The Advocate

Origin of the Modern Unicorn

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Origin of the Modern Unicorn

Nicole Hunter, Writer

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For many centuries, unicorns have inspired people with their enchanting magic and charm. They have thrilled generation after generation and civilization after civilization with their mysterious qualities, their strong yet elegant comportment, and their strange but fantastical appearances. Although there are many interpretations of their appearance, most describe unicorns as a horse with a lion’s tail, a goat’s beard, cloven hooves, and a long horn. These fantastical creatures have experienced a resurgence as of late, with many sparkly, colorful products and food items bringing them to the forefront of pop culture. But the story of the unicorn began a long time ago.

The unicorn has its origins in India around 2700 BCE. Multiple seals that appear to be depicting unicorns have been discovered in Southern Asia, dating back to the Indus Valley Civilization. With their elongated bodies, arched and slender necks, bushy tails, and cloven hooves, the unicorns on these seals are models for the typical unicorn figure. Similar to the role of unicorns in coats of arms, these unicorn seals are thought to be indicators of social status. Seals, often utilized by merchants and traders, were used to identify the merchants and to secure their goods. The symbol of the unicorn was used in daily life by those of a higher social standing, influencing the prestige of the mythological beast for millennia and introducing a regal, solemn quality.

The next culture to recognize the unicorn was that of the Ancient Greeks, who, believing it to be a real creature that hailed from India—a mysterious and fabulous land to them—wrote about them in their natural history instead of their mythology books. Ctesias, the first Ancient Greek to reference the unicorn in his writing in 400 BCE, described the unicorn as a fleet, long-horned, red, white, and black wild ass. Later writers like Aristotle and Strabo continued to describe unicorn-like creatures in their works, but descriptions would vary from horned horses to Indian oxen, which are thought to be rhinoceroses. The name given to the unicorn by the Ancient Greeks, monoceros or cartazonons, literally translates to single horn. This name is thought to originate from karkadann, the Arabic word for rhinoceros.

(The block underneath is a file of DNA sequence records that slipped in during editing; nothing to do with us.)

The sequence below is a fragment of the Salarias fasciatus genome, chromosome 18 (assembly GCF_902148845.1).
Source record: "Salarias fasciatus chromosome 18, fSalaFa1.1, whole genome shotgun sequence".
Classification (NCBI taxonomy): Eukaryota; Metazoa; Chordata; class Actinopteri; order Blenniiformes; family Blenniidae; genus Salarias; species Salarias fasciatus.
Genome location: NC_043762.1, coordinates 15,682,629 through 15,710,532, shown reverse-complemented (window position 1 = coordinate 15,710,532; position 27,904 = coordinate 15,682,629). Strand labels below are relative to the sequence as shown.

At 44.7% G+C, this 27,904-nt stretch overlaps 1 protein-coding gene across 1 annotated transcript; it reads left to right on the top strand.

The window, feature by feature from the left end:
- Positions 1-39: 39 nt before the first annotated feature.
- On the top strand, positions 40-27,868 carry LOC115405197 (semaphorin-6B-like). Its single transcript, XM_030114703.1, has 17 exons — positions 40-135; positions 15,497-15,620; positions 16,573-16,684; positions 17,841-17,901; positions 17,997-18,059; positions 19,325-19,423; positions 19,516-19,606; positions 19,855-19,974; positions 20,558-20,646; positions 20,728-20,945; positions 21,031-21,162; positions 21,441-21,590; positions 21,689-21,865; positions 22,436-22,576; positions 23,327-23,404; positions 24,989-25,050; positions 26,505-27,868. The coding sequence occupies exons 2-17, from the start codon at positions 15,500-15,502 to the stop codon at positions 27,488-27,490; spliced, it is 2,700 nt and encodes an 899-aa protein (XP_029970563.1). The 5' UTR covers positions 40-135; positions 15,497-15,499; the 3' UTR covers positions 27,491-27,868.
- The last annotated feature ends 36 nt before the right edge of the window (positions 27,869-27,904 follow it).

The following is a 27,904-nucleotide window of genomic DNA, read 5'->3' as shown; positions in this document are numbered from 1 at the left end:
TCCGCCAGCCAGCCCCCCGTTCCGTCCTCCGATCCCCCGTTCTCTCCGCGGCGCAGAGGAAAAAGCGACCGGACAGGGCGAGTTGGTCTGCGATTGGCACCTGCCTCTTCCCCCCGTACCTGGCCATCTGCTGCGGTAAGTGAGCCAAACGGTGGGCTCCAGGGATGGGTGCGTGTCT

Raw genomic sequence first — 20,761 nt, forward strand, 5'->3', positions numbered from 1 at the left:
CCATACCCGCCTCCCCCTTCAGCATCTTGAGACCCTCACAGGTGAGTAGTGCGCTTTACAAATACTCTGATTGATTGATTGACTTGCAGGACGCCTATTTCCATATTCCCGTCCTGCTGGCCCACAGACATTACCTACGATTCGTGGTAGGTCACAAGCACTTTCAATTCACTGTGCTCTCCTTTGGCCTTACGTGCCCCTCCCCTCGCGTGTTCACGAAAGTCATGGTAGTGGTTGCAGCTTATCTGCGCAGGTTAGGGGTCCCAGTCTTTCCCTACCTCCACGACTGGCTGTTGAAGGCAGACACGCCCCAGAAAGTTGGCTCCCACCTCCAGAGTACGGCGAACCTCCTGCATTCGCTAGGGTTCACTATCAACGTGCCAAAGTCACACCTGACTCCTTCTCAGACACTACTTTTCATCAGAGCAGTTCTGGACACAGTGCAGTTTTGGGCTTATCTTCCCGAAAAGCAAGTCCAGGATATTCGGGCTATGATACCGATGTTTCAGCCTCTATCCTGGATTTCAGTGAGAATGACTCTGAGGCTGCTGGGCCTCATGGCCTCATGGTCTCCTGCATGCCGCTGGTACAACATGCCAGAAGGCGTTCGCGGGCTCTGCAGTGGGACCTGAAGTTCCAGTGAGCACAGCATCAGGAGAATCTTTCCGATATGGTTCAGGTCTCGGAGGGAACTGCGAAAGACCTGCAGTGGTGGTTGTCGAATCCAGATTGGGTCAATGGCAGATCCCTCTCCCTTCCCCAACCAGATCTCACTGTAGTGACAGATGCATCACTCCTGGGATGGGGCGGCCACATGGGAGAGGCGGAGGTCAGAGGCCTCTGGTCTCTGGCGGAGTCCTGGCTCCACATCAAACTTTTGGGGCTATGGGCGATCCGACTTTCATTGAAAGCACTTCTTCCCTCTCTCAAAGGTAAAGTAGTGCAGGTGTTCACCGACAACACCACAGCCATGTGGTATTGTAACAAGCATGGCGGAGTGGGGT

In the Hebrew Bible, an animal known as the re’em is mentioned. It represents power in the form of a wild and untamable beast of great strength and agility with either one or two horns. Although originally associated with aurochs, a now extinct species of wild cattle, in many translations of the Bible, such as the 1611 King James Version, re’em was translated as unicorn.

The conception of the unicorn in medieval and renaissance times was heavily influenced by both the ancient and biblical understanding and portrayal of the creature. Physiologus, a bestiary written in the 2nd Century AD, popularized the unicorn by presenting an allegory of the Incarnation in which a unicorn is trapped by a maiden when it sees her and lays its head on her lap. Subsequently, the unicorn became very popular, especially in religious depiction. Its association with maidens and virgins added a notion of purity to this strong and wild beast. As humanism became more popular during the Renaissance, the unicorn came to be associated with love and faithful marriage, augmenting its association with purity. This notion of purity, however, came at a cost to the unicorns. Stories that were told by physicians and elites about their horns, which were believed to hold magical properties as they were made of alicorn, caused them to be hunted. People believed the horns could be fashioned into drinking cups to protect against poisoning, powdered or cut into chips for use in cures, or used to purify water. Ancient Greek texts recorded that Indian nobles would drink out of unicorn horns to purify their drinks. In another allegory of the Physiologus, a serpent poisons a water source. The other animals dare not drink it until the unicorn arrives and, drawing a cross with its horn in the water, makes the poison harmless. This story, despite having Indian origins, became a representation of Christ saving others from the poison of the devil.

The unicorn, being such a wild, ferocious beast, became popular in heraldry in the 15th century. Perhaps the most famous use of the unicorn in heraldry is in the royal arms of Scotland. The Scottish, seeing the unicorn as a proud, fierce, uncapturable creature, integrated it into their heraldry since it symbolized many of the things they prized or sought. Unicorns were integrated into many aspects of noble life, from coats of arms of special noblemen to toppers for Mercat Cross pillars. Scotland wasn’t the only country to claim the symbolic powers of the unicorn, however. In Denmark, the Throne Chair of Denmark was claimed to be made entirely from unicorn horns. Although in reality it was made from narwhal tusks, the symbolism provided by unicorn horns proved desirable to the Danish royals.

Today, unicorns are valued for their unique and mystical nature. They have become symbols of hope and joy. In a sort of compounding from previous versions of unicorns, we have taken the aspects we want and need for the climate we live in. Like the Scottish using the unicorn to inspire ferocity in their fight for independence or the Indian nobles hoping to protect themselves from poison, the purity, status, and power of the unicorn make it the perfect mythical beast to inspire us and symbolize our desires and aspirations.

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